Saturday, June 24, 2017

Precious Serendipity

Precious: of great value (Cambridge English Dictionary)

Serendipity: finding valuable things not sought for (Merriam-Webster)

Precious will be forever 16 years old in my mind. That was her age when she was listed, out of place, in the error-filled 1850 census of my ancestor. Was she really there, or was it just another error in the midst of many?

She did exist, as she married the next year. My ancestor had previously administered the probate for a man of the same surname. Was there a connection? Her lovely name stuck in my brain for over 15 years, but I didn't see any reason to research that family.

Last year another woman named Precious appeared in the same county. My brother had a DNA match to one of her descendants. This older Precious was a member of the family. As I studied the extended family, I found the name again. Perhaps our young Precious was related to the family through her mother. I created a speculative tree for her and set it aside.

Recently I pulled out the heavy county history to see what more I could learn about the older Precious. This particular book is somewhat like a city directory. Within each township is a list of heads of households along with occupation and location. Interspersed are a few short biographical sketches. Lack of an index was no problem, as I could quickly read the sketches for everyone in a couple of small townships.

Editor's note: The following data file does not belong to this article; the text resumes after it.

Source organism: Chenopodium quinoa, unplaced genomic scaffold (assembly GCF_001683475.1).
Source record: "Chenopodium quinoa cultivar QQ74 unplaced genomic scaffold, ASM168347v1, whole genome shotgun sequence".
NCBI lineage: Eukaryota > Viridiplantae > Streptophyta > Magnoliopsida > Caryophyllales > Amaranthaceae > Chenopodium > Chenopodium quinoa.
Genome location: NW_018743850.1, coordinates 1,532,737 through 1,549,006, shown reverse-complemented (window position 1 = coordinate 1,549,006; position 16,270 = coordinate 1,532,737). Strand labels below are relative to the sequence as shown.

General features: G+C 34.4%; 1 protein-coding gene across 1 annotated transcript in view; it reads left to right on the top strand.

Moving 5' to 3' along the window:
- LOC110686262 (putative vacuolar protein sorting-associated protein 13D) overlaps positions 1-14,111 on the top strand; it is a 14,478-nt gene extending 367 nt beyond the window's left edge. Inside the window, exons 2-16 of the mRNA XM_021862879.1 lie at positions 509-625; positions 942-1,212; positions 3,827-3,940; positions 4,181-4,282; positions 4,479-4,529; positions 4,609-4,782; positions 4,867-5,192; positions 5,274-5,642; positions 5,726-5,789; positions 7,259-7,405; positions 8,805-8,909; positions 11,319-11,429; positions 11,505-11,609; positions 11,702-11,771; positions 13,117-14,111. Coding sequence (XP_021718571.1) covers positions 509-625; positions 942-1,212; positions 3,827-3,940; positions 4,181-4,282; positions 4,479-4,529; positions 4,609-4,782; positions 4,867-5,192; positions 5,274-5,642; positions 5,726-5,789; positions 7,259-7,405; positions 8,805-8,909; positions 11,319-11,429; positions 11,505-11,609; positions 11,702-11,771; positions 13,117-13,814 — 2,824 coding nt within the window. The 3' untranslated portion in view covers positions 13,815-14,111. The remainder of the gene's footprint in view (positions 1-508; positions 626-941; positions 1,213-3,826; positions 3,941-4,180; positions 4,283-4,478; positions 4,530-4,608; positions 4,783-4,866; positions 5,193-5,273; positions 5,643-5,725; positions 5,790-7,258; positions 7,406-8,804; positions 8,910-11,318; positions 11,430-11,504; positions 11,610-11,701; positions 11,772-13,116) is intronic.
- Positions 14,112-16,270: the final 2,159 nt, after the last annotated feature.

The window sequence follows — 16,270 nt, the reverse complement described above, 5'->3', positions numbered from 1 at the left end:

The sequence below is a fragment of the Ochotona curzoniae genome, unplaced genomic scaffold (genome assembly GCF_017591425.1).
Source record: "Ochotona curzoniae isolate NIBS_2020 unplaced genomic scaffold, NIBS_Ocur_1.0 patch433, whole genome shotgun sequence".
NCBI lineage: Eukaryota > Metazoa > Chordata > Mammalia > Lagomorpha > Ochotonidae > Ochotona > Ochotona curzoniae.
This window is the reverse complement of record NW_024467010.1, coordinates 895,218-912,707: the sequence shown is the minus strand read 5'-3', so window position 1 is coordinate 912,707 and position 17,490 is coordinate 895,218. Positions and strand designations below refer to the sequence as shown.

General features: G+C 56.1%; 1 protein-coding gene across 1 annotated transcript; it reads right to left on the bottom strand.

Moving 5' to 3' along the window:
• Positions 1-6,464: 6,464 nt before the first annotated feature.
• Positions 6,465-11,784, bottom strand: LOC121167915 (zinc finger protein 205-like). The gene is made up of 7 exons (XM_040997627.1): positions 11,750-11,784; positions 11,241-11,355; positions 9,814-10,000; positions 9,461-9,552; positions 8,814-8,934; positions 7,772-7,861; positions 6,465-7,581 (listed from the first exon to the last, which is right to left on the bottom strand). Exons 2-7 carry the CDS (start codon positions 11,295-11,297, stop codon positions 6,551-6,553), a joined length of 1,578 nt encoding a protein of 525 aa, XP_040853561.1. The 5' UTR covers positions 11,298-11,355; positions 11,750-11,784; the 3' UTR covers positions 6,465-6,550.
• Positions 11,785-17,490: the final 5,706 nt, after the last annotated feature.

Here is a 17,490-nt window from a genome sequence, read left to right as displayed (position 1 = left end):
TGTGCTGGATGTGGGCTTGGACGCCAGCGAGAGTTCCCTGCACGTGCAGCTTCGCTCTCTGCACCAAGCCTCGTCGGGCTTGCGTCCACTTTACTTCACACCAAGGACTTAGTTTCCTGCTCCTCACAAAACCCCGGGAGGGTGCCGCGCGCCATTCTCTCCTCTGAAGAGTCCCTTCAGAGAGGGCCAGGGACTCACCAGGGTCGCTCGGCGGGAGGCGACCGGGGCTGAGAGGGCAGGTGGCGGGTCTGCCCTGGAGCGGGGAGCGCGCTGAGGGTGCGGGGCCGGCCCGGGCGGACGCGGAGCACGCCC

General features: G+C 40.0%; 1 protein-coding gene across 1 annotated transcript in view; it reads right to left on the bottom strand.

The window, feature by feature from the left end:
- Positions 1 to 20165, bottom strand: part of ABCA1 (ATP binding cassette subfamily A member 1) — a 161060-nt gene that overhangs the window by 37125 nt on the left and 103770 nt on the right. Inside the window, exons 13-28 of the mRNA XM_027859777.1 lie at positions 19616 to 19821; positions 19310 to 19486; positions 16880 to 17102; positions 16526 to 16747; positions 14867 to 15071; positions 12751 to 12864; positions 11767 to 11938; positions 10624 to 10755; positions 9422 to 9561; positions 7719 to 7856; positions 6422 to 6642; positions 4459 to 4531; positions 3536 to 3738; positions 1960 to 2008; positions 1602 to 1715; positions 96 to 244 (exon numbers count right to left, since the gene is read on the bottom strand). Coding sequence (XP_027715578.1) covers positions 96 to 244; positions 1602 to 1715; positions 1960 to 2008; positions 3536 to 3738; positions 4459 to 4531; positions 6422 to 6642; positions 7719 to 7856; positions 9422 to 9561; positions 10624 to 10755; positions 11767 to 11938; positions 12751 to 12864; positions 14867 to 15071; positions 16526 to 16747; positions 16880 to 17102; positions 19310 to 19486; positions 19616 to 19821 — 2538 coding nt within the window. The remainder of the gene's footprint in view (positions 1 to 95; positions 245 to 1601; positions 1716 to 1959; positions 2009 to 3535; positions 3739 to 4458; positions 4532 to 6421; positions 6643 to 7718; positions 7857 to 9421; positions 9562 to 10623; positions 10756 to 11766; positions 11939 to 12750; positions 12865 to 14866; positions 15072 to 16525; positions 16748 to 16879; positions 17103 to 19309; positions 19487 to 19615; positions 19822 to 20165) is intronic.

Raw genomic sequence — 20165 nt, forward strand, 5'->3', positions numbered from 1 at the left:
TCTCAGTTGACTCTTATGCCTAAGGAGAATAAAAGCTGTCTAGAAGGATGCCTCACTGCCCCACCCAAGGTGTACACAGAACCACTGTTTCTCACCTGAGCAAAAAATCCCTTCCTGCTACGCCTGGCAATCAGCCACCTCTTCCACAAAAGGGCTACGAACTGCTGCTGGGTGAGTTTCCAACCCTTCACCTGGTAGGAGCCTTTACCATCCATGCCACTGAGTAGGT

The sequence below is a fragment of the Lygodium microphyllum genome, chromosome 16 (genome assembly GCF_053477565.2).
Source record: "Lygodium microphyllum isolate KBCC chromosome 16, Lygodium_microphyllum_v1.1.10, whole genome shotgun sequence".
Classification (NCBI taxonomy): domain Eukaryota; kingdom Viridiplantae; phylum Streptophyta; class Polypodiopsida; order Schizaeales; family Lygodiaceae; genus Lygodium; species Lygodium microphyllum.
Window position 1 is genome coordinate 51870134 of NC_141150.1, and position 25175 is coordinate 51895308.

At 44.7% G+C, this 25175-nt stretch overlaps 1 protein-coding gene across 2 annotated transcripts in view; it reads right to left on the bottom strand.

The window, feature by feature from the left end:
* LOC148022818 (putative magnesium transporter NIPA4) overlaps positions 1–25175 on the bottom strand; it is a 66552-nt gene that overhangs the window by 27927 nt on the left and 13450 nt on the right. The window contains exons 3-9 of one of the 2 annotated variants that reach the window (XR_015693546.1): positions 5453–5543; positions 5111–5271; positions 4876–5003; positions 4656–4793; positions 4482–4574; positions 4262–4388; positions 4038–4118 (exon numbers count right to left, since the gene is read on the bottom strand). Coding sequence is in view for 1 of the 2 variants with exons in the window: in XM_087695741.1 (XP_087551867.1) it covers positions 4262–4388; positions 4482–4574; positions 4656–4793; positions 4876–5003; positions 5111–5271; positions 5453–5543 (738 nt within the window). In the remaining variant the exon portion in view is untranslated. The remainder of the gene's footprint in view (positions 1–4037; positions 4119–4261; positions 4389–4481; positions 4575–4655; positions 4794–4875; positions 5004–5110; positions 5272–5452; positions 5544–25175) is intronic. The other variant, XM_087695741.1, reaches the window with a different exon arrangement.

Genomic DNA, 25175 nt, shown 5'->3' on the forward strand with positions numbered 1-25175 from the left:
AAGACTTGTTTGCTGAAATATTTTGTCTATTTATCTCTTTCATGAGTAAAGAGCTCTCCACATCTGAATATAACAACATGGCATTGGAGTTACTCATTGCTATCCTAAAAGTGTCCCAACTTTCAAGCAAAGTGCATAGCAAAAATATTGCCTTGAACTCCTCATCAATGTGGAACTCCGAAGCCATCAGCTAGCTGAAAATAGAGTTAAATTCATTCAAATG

I turned to the page with my ancestor's bio. Glancing at the facing page, my eye landed in the middle of a bio of a stranger. What jumped out at me was the name of the man who might be the father of young Precious. His wife had my family surname. The stranger had married the sister of Precious! I did a happy dance and started adding Elizabeth's new-found family to my tree.

Returning to research young Precious, I followed her moves between counties, the births of her children and the too soon death of her husband at the end of the Civil War. She had a few grandchildren and died at a very old age. But at that point a problem arose. She appeared in the state death index with a different father. Now what?